The patient was recalled for phase I therapy. In the next visit, the swelling was surgically excised and sent for biopsy.
The patient was recalled after a week and the healing was found to be satisfactory.
Histopathology revealed the presence of stratified, squamous, parakeratinized, hyperplastic epithelium overlying a densely infiltrated connective tissue. There was a dense infiltrate of plasma cells which were arranged in the form of sheets and a few areas showed the presence of Russell bodies. A mixed inflammatory infiltrate and blood vessels were also seen(Table/Fig 5).
So, a diagnosis of plasma cell gingivitis was given.
Plasma cell gingivitis is an uncommon condition which is characterized by a sharply demarcated, erythematous, oedematous, diffuse gingivitis which often extends into the mucogingival junction (2). In the present case, the presentation was unusual, as it was a solitary growth with a papillary surface.
The appearance of this case of plasma cell gingivitis on the mandibular gingiva is inconsistent with the results of previous reports, where it affected the free and attached anterior gingiva of the maxilla. However, there are reports of cases which affected the mandibular gingivae (6). In the present case, it affected neither the free or attached gingiva of the mandible, but was present on the mandibular anterior ridge.
The aetiology of plasma cell gingivitis is not clear, but due to the obvious presence of the plasma cells, many authors are of the opinion that it is an immunological reaction to allergens which may be present in toothpaste, chewing gum, mint pastels, certain foods and oral care products (6). Mint which is present in toothpastes and chewing gum is a putative allergen (3). Cinnamonaldehyde, which is usually added to dentrifices to mask the unpleasant taste of pyrophosphate, has also been associated with the development of plasma cell gingivitis (4). Cases which were related to the use of herbal toothpaste have been reported (4). It has been suggested that some herbs and strong spices such as chilli, pepper and cardamom may be important factors which cause plasma cell gingivitis (12). However, it is likely that more than one aetiological factor is involved in the pathogenesis. Other than the lesions which are caused by allergens, plasma cell gingivitis can present as a neoplastic lesion or as lesions of unknown causes (5).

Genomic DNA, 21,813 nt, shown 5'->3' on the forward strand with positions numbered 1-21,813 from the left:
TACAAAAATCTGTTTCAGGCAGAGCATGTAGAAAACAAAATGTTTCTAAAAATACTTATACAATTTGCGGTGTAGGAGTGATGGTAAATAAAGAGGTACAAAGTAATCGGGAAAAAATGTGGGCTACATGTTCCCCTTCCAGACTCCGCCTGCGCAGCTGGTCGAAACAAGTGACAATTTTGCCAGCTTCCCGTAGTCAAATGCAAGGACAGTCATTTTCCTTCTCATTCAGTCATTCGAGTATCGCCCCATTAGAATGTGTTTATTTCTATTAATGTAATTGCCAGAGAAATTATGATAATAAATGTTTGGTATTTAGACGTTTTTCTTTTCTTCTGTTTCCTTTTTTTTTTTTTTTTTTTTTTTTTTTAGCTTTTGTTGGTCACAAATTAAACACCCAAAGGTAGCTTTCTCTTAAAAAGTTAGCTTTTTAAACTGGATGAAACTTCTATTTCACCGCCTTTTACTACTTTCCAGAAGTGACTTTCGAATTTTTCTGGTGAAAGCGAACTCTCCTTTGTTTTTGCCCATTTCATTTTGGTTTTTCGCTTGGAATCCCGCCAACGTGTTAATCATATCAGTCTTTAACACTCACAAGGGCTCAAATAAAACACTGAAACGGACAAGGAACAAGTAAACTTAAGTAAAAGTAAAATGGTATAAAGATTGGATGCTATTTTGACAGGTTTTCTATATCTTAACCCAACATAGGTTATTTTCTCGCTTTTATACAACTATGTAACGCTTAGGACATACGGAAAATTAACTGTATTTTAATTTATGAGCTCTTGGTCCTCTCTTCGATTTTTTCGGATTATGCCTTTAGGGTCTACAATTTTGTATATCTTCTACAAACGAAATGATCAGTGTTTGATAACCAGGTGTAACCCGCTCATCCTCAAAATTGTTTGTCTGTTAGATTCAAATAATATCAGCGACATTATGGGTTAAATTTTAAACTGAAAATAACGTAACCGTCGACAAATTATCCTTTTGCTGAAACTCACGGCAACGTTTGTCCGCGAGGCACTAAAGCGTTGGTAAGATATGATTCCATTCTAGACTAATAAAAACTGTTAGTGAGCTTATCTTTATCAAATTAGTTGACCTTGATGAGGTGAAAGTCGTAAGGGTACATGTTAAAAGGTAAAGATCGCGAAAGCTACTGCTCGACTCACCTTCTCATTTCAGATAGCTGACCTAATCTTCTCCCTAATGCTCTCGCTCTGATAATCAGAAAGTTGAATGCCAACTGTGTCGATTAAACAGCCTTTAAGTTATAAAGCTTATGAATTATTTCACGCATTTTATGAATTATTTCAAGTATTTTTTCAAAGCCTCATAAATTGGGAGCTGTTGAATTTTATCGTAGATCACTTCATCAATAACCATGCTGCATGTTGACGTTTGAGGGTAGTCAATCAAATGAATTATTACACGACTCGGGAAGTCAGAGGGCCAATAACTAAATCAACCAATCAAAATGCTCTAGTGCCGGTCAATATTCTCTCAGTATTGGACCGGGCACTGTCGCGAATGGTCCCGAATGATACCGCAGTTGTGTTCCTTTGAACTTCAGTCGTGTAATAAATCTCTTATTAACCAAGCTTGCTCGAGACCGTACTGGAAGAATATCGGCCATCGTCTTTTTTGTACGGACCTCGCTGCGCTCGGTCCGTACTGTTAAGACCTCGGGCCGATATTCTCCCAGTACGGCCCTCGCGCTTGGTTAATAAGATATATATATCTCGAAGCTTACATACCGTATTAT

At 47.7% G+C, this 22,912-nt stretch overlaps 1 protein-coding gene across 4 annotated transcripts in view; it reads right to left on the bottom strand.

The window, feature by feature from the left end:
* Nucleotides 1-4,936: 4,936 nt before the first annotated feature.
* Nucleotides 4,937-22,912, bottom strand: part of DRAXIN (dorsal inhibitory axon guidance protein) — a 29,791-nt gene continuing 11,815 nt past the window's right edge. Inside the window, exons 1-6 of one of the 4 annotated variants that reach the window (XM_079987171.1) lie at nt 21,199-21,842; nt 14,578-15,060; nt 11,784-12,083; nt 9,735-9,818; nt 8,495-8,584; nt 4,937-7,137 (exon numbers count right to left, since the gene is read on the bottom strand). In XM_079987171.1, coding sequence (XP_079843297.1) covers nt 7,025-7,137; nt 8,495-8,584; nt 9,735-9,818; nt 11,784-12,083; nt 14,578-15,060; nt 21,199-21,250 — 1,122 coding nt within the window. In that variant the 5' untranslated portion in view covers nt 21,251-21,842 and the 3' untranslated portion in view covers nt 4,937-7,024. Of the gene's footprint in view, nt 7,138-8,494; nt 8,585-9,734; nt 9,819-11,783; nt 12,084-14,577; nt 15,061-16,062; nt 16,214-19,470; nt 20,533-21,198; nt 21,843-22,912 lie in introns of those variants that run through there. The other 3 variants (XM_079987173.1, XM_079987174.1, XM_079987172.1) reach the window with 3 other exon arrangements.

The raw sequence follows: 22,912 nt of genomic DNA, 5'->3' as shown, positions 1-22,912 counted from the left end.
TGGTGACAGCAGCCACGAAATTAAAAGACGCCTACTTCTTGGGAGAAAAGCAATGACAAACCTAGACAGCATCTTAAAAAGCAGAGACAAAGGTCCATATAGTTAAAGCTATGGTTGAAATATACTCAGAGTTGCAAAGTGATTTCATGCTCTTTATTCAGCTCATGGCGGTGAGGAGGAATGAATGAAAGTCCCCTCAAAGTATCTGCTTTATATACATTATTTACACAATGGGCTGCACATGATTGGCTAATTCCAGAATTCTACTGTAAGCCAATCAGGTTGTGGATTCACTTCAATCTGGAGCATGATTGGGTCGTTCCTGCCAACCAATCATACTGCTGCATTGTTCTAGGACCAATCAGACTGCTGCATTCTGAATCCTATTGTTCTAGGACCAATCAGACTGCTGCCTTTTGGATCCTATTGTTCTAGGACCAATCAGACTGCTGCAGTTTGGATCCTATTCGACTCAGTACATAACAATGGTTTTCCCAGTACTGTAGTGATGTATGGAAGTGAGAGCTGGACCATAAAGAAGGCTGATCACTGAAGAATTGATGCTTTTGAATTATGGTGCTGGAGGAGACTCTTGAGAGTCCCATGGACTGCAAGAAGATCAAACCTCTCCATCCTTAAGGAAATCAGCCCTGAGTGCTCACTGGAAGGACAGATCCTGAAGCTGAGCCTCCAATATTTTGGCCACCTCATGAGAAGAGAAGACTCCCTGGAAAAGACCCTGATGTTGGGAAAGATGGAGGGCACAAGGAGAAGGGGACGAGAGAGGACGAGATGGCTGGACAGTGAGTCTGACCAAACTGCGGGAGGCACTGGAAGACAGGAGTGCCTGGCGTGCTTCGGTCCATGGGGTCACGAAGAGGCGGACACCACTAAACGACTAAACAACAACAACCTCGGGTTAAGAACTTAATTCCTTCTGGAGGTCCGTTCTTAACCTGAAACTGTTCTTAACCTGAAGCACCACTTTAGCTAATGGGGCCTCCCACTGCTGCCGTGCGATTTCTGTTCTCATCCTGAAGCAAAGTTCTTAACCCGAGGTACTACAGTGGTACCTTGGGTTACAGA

In the present case, patient did not give any history of usage of any known allergens, but the patient had a poor oral hygiene. Hence in this case the bacterial plaque could have acted as an allergen causing plasma cell gingivitis.
The differential diagnosis of the condition is very important because of its similarity to some other aggressive conditions. Localized plasma cell gingivitis presents as a soft, erythematous gingival swelling which has to be differentiated from the reddish purple appearing pyogenic granuloma, which is more commonly encountered in the oral cavity. Both the lesions are asymptomatic, are commonly seen in the facial aspect of the anterior maxilla and bleed on slight manipulation.
The lesions of pyogenic granuloma are usually pedunculated and the surface of the lesions shows ulceration, which may not be a feature of plasma cell gingivitis.